Continuing through June 18, 2011
For those who were first exposed to Heather Cook's work here via a group show in early 2010 - in which she showed three large-scale cotton jerseys that were spray-bleached so as to make artificial yet convincing folds - she has upped the ante considerably in this auspicious solo debut. There is one jersey piece here, larger-scaled than the previous black number, if you happen to recall it. This one comes with a series of complex folds, illusionistic indentations and a set of overly self-aware silk-screened arrows indicating the folding points for proper shipping/crating. But this show is dominated by ambitious sculptural installations. "Backside" confronts the viewer at the rear center of the gallery with a pair of free-standing 7-foot-high white squares, each with their side and bottom perimeters cut out in a U-shape. Walk around to the other side and you find that the 'backsides' are giant denim pockets, created through frottage type rubbings. The right pocket has a stretcher-frame residue within it, and elsewhere in the show there is a similar single denim stretcher bar piece that lives on its own.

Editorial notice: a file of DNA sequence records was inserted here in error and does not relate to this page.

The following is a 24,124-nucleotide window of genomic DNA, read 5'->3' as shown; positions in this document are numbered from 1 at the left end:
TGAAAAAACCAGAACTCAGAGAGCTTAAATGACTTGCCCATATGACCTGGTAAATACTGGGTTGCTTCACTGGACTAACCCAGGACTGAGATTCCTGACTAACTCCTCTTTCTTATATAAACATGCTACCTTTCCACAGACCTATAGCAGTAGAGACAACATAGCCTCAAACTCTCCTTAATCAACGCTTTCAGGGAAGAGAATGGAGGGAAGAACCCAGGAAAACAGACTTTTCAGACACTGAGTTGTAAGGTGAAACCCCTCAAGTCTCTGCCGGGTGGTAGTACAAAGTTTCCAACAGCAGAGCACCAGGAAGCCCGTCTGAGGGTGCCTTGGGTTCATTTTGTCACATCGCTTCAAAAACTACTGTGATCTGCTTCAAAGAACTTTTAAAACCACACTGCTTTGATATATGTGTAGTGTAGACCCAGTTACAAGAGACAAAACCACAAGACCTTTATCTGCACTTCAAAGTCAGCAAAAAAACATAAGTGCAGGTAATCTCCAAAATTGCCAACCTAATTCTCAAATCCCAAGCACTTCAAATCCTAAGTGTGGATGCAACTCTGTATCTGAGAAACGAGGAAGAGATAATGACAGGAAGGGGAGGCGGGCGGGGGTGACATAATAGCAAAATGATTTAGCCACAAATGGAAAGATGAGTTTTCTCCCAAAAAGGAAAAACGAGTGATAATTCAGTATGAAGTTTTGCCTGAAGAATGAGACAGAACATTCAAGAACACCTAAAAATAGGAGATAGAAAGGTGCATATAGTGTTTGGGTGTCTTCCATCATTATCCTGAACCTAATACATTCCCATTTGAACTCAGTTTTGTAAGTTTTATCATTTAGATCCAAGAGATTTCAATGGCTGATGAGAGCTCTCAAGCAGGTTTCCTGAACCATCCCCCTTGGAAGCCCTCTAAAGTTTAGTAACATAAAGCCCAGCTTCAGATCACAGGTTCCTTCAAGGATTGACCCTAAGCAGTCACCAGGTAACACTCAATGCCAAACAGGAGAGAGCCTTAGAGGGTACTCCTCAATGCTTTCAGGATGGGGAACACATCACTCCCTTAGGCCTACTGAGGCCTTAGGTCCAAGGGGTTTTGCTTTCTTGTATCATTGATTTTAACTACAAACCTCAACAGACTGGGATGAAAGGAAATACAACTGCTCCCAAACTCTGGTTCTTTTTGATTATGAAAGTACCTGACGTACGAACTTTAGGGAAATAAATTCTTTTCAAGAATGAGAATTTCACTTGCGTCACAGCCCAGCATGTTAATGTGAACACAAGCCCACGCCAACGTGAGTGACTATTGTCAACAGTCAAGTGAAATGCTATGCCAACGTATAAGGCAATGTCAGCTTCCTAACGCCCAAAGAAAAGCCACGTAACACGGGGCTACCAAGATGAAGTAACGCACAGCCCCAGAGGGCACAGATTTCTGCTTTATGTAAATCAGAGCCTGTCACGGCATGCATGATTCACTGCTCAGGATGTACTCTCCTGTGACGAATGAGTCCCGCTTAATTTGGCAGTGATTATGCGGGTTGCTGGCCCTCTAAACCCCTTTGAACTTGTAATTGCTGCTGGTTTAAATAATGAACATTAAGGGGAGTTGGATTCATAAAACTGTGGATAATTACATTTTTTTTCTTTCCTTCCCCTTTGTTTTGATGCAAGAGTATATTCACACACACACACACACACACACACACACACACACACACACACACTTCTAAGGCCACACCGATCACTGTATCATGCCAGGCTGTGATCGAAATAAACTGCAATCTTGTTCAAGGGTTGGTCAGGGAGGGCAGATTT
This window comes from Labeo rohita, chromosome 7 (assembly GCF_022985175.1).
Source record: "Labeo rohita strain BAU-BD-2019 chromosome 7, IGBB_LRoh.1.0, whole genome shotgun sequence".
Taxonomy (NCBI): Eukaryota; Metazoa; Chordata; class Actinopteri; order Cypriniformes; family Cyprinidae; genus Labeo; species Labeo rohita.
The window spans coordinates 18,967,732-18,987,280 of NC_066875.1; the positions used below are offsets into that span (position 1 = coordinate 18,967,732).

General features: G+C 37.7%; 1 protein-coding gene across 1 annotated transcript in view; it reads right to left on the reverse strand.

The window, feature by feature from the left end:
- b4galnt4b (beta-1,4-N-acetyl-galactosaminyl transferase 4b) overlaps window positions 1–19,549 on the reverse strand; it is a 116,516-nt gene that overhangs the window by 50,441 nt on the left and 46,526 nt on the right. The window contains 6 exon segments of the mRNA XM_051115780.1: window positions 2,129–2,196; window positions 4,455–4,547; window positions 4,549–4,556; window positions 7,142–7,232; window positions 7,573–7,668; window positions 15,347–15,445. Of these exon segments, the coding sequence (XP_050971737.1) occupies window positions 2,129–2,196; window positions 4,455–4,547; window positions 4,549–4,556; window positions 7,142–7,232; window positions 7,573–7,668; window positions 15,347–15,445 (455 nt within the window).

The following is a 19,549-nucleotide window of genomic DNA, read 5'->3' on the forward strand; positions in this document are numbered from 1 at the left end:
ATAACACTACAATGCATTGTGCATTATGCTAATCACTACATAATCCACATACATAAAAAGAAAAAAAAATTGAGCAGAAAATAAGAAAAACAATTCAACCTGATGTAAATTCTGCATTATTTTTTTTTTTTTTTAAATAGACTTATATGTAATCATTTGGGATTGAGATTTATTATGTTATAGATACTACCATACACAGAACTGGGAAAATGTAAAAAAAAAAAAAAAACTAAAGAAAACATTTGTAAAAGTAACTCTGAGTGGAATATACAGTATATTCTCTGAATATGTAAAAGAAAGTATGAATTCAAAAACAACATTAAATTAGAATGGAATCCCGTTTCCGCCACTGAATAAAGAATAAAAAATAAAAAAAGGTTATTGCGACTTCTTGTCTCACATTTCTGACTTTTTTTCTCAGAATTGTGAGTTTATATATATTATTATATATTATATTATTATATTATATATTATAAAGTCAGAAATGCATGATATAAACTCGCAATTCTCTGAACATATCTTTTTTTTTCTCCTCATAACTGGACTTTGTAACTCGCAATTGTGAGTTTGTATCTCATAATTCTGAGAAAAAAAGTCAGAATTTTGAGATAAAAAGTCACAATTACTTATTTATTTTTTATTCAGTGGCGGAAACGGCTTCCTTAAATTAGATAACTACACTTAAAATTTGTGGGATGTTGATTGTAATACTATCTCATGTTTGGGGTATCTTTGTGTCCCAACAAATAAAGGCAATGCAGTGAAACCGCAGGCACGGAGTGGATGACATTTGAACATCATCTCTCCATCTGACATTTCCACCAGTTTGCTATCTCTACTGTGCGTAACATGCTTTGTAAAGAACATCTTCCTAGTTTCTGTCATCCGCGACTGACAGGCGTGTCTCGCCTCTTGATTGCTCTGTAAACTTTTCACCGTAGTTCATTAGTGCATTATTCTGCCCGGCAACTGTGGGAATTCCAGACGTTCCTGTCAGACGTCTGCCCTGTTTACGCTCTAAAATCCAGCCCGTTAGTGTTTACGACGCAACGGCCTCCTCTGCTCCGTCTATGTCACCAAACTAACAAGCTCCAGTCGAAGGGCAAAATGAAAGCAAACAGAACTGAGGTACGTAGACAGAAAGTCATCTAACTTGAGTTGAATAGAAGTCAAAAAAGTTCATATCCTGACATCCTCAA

Even more installation-heavy is "Lean Repeat," two angled walls of finished and painted drywall that lean against the gallery walls at either corner. These are framed, as it were, by a black-and-white portrait photo of the artist as a child, herself leaning in the direction of the wall slabs. It's a disorienting collision of cuteness with monumentality that may be too smart for its own good - you can feel the strategic impulses at play. Nonetheless, especially aided by "Backside," the whole venue successfully cements Cook as an artist of ideas and objects who is rapidly and successfully branching into a multi-disciplinary practice. There's a maturity in this work that's tough and unforgiving, but also uncompromising.
David Kordansky Gallery
Published courtesy of ArtSceneCal ©2011